Used 2015 Audi Q3 Review
Edmunds expert review
The 2015 Audi Q3 is comfortable, but offers merely mediocre performance and utility. Some rival compact luxury crossover SUVs could end up being more appealing.
What's new for 2015
Building on the success of its compact Q5, Audi has entered the growing premium smaller crossover fray with the 2015 Audi Q3. The Q3 looks like a 7/8-scale version of its sibling, which is fine by us, as that means it shares its bigger brother's chiseled good looks. Stylish design is not the only thing the Q3 shares with the Q5, as its cabin is likewise handsome, well-trimmed and well stocked with standard luxury features. Among the latter are a panoramic sunroof, leather upholstery and heated, power-adjustable front seats.
Taking its place below the Q5, the Q3 is 10 inches shorter in length and nearly 3 inches shorter in height. It's also thousands of dollars less expensive. We also like the way the Q3 handles the daily grind. It's smooth and quiet, and the front seats are very comfortable. There are some downsides to this smaller Audi, though. Its acceleration and handling aren't as good as we'd expect from an Audi, a few controls are somewhat awkwardly placed and the cargo area is pretty small. Given this segment, however, the latter should come as no surprise.
These new entry-level compact crossover luxury SUVs are becoming more popular, and that means there's a fair amount of choice available for 2015. Compared with the Q3, both the 2015 BMW X1 and the 2015 Infiniti QX50 are quicker and handle more sharply. You could also check out the less expensive Buick Encore, the sporty Mercedes-Benz GLA-Class, the highly customizable 2015 Mini Countryman or the roomier 2015 Lexus NX 200t. Within this group, the Edmunds.com "C" rated Q3 leaves us a little underwhelmed. It's certainly worth a look, but it's also possible that one of the Q3's competitors will serve you better.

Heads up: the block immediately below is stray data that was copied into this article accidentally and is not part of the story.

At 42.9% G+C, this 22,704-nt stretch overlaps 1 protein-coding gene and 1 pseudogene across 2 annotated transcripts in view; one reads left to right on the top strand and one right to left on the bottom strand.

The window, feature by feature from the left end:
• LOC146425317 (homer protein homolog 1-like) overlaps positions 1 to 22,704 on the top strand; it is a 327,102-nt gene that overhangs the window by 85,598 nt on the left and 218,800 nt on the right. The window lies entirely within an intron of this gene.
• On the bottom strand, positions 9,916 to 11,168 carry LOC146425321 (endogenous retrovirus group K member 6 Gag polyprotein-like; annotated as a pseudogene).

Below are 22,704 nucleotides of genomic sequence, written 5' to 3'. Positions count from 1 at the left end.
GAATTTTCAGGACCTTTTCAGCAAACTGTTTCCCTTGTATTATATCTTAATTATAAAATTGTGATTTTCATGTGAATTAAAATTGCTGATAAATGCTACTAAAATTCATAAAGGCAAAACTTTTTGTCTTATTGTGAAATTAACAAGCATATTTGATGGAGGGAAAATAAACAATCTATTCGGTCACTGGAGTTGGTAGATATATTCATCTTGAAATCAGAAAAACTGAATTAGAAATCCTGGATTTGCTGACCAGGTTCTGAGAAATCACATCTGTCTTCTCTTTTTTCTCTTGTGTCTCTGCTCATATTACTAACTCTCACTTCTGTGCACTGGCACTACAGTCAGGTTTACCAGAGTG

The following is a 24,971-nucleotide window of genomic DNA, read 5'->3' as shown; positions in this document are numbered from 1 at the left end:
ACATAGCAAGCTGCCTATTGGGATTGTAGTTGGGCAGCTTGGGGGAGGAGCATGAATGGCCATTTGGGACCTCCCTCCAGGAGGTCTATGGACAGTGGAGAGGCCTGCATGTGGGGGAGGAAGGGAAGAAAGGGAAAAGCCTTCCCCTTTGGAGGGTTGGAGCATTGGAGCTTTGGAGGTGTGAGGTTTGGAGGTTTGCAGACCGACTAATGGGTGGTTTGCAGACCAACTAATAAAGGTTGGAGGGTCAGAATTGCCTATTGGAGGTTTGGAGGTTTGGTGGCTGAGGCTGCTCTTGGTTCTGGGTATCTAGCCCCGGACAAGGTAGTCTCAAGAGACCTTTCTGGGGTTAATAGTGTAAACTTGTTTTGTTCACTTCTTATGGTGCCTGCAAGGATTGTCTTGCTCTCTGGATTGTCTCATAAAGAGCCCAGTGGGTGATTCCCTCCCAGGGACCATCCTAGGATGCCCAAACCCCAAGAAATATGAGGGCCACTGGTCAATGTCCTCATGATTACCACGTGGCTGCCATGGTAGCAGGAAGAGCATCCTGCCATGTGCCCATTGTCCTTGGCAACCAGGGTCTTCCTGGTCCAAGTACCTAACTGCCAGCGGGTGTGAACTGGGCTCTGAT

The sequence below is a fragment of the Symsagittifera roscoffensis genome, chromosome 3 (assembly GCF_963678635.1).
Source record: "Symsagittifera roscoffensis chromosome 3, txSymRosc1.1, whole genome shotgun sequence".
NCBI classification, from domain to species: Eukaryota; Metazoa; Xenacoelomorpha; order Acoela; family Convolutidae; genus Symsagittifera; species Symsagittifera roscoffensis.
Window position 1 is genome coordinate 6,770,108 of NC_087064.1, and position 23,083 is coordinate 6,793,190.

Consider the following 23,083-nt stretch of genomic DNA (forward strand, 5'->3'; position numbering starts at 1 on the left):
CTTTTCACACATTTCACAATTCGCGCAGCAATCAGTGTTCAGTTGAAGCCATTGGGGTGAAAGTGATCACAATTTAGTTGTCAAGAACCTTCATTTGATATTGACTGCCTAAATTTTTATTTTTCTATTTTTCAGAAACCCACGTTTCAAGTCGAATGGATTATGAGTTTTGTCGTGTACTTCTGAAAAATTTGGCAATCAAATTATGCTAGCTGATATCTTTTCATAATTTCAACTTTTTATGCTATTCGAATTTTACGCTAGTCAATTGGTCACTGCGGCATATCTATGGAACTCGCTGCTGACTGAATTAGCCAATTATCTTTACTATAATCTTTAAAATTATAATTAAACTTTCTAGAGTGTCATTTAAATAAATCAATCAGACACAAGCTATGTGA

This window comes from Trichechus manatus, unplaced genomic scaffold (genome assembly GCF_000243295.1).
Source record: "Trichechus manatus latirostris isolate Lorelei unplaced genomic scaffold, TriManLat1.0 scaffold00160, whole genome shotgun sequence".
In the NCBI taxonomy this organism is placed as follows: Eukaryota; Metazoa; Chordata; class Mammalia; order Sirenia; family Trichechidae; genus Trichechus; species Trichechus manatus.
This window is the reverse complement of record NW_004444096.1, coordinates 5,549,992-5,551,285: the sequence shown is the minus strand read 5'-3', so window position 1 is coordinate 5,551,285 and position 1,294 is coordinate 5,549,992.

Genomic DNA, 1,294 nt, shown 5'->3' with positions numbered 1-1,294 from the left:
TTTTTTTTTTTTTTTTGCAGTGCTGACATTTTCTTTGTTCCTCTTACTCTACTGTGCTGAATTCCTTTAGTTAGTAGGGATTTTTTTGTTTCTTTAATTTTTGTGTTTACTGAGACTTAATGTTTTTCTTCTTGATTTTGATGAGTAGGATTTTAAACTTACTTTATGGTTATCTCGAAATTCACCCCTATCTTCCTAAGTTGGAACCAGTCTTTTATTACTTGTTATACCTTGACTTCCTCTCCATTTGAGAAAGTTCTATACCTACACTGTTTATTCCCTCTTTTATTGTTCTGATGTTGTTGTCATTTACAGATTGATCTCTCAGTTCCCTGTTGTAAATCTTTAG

Trim levels & features
The 2015 Audi Q3 is a small luxury crossover available in two trim levels: Premium Plus and Prestige. Both are available in either front-wheel or all-wheel drive ("Quattro").
Standard features on the Premium Plus include 18-inch wheels, a panoramic sunroof, xenon headlights, LED running lights, automatic headlights and wipers, roof rails, keyless ignition and entry, leather upholstery, eight-way power front seats (with four-way lumbar), heated front seats, a tilt-and-telescoping steering wheel, dual-zone automatic climate control, an auto-dimming rearview mirror, a 60/40-split-folding rear seat, Bluetooth phone and audio connectivity, the MMI (Multi Media Interface) infotainment system with a pop-up 7-inch display screen, and a 10-speaker sound system with satellite radio, a CD player and Audi's proprietary digital music interface.
Optional for the Q3 Premium Plus is the MMI Navigation Plus package, which includes a navigation system with voice controls. You can also get the Driver Assistance package, which adds front and rear parking sensors, a rearview camera and blind spot monitoring.
The Prestige includes the above and further adds a power liftgate, auto-dimming and power-folding exterior mirrors, an upgraded 14-speaker Bose audio system, Audi Connect (enhanced Web-based navigation, information and WiFi hot spot) and stainless steel door and tailgate sills plates.
Other available features for the Q3 include 19-inch wheels and a Sport package (adjustable drive modes for steering and transmission, paddle shifters and front sport seats).
Performance & mpg
Every 2015 Audi Q3 comes with a turbocharged 2.0-liter inline four-cylinder engine good for 200 horsepower and 207 pound-feet of torque. It's matched to a six-speed automatic transmission, and buyers can choose between front-wheel and all-wheel drive.